The data comprise of four datasets for Spring wheat (Triticum aestivum L., cv. Mulika) from a season-long ozone exposure experiment in mesocosms:
i) Yield and biomass data (including harvest index and individual grain weight) gathered at the end of the experiment;
ii) measurements of chlorophyll content index (CCI) measured ad-hoc using a Soil-Plant Analyses Development (SPAD) chlorophyll meter throughout the experiment across all treatments;
iii) measurements of leaf stomatal conductance, measured ad-hoc using a porometer throughout the experiment across all treatments;
iv) results from four growth stage assessments conducted at different stages of the experiment.
Yield and Biomass data are dry weights of non-edge plants, with a cutting height of 5cm above soil level. Leaf chlorophyll and stomatal conductance data were measured on the most recently fully expanded leaf (flag leaf from 28th May 2015 onwards) of randomly selected non-edge plants. The data are from an ozone and drought exposure experiment conducted during April-August 2015 at the Centre for Ecology and Hydrology Bangor solardome facility near Abergwyngregyn (Latitude 53.2387, Longitude -4.0176). The objective of the experiment was to determine how two abiotic stressors in combination - ozone and drought - would interact to influence growth and yield of wheat, and also what impact the timing of drought would have on the result.
Spring wheat (Triticum aestivum L., cv. Mulika) was grown in rows within large 25-litre pots, and exposed to eight ozone treatments for 82 days. Plants experienced either (i) a well-watered regime (ii) a 10-day early-season drought event or (iii) a 10-day late-season drought event. The eight Ozone (O3) treatments ranged from a 24-hour mean of 27 parts per billion (ppb) in the lowest treatment to 57 ppb in the highest, with daily peaks ranging from 32 to 115 ppb
This work was carried out as part of a Ph.D. funded by the Natural Environment Research Council (NERC) (NERC Reference NEC05014/3328/988)
Publication date: 2017-01-20
Yield/Biomass data: This data was collected at the end of the experimental season, during August 2015. The total number of plants per pot was first counted, and all non-edge wheat plants were then cut at a level of 5cm above the soil surface. Ears were separated from the rest of the plant material, and ears were then threshed using a hand thresher to extract the wheat grains. Grain weight, ear weight and straw weight was measured before plant sampled were dried for one week in an oven at 65 degrees Celsius. Dry weight of all samples could then be measured. Data were recorded on paper data tables, and subsequently entered into Microsoft Excel. Calculation of particular harvest parameters (e.g. yield in kh/ha, harvest index) was conducted in Excel, and data was later exported as a comma separated value (csv) file for ingestion into the Environmental Information Data Centre. Calculation of certain harvest parameters (e.g. yield in kg/ha, harvest index) was carried out in Microsoft Excel following data entry.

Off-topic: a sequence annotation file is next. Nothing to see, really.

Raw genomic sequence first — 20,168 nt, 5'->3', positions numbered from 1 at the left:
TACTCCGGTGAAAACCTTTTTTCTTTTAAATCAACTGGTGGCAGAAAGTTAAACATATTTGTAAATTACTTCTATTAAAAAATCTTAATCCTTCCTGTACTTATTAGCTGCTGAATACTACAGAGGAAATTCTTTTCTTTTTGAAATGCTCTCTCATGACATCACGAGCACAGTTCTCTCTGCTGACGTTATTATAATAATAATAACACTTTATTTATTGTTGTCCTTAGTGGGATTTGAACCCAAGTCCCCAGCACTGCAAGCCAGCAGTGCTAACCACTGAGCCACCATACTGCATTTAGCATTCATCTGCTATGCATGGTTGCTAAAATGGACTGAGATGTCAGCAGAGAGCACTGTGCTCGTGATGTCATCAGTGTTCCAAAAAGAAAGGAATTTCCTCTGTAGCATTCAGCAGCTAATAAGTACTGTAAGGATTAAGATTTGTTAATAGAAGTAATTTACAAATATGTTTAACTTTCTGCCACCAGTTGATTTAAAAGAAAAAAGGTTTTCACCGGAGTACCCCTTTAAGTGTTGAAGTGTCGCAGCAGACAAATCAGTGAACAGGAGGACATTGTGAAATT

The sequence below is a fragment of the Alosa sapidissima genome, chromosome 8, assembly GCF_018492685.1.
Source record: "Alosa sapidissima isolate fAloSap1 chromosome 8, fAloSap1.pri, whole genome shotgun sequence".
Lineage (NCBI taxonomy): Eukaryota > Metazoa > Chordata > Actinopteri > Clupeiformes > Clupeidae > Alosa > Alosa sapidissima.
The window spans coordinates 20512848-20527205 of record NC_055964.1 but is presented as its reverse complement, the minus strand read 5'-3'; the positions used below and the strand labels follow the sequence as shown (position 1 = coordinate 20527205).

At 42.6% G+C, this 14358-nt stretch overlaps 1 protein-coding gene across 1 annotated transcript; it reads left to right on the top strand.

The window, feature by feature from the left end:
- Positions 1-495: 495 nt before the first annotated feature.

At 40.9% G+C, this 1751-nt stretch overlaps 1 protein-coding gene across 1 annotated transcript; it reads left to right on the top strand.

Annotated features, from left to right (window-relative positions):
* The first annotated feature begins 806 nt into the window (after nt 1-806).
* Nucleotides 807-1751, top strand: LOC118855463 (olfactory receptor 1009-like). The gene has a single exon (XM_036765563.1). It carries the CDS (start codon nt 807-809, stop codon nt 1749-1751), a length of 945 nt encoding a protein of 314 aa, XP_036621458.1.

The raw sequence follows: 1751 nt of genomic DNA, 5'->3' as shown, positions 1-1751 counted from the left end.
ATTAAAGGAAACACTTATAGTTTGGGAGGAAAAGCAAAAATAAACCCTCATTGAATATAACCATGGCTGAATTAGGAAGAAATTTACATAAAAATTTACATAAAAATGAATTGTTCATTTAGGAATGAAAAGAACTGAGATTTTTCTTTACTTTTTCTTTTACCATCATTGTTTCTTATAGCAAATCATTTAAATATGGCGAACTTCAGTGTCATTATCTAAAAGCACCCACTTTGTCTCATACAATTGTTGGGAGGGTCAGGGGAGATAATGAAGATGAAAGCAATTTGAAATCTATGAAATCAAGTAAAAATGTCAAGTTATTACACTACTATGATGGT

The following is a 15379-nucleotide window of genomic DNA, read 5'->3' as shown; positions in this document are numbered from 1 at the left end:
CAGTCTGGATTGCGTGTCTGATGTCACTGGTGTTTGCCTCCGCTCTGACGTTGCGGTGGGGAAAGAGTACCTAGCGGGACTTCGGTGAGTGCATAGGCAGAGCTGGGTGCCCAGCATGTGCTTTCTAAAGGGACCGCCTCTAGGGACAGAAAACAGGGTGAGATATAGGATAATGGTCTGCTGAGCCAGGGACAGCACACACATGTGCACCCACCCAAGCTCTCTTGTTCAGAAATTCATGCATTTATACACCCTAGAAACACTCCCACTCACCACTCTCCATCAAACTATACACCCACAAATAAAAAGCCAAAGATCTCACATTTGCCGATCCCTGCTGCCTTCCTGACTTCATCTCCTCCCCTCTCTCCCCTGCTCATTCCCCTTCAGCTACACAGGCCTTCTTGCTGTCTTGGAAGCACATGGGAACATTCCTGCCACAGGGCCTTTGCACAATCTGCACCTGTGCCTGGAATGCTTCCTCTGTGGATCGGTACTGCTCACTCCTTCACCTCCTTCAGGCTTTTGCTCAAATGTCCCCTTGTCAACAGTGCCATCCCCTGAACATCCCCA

Stomatal conductance data: This data was collected throughout the season, with measurements taken using an AP4 leaf porometer (Delta-T devices, Cambridge) over 9 separate days throughout the 2015 season. Measurements were intentionally made across a range of meteorological conditions to allow for model parameterisation at a later stage. Data were recorded on paper data tables and subsequently entered into Microsoft Excel. Each measurement of stomatal conductance was later paired with the concurrent temperature, vapour pressure deficit (VPD) and photosynthetically active radiation (PAR) as measured by on the solardome canopy computer automated monitoring system;. this data was downloaded from the computer system periodically throughout the season. The final data file was exported as a comma separated value (csv) file for ingestion into the Environmental Information Data Centre.
Chlorophyll content index data: This data was collected throughout the season, and measurements were made using a chlorophyll meter (CCM-200, Opti-sciences, Hudson, USA). Some measurements were made simultaneously with measurements of stomatal conductance, while others were not. Data were recorded on paper data tables and subsequently entered into Microsoft Excel. The final data table was later exported as a comma separated value (csv) file for ingestion into the Environmental Information Data Centre.
Growth stage assessment data: This data was collected on four days throughout the experiment: the 9th June, 30th June, 14th July and 27th July 2015. Growth stage assessment was carried out according to the decimal system described by Tottman (1987; The decimal code for the growth of cereals, with illustrations. Annals of Applied Biology 110, 441-454). Plants within each pot were examined and the maximum (i.e. most progressed) observed growth stage was recorded. Four pots per ozone and drought treatment were examined. Data were recorded on paper data tables and subsequently entered into Microsoft Excel. Data was exported as a comma separated values (csv) file for ingestion into the Environmental Information Data Centre.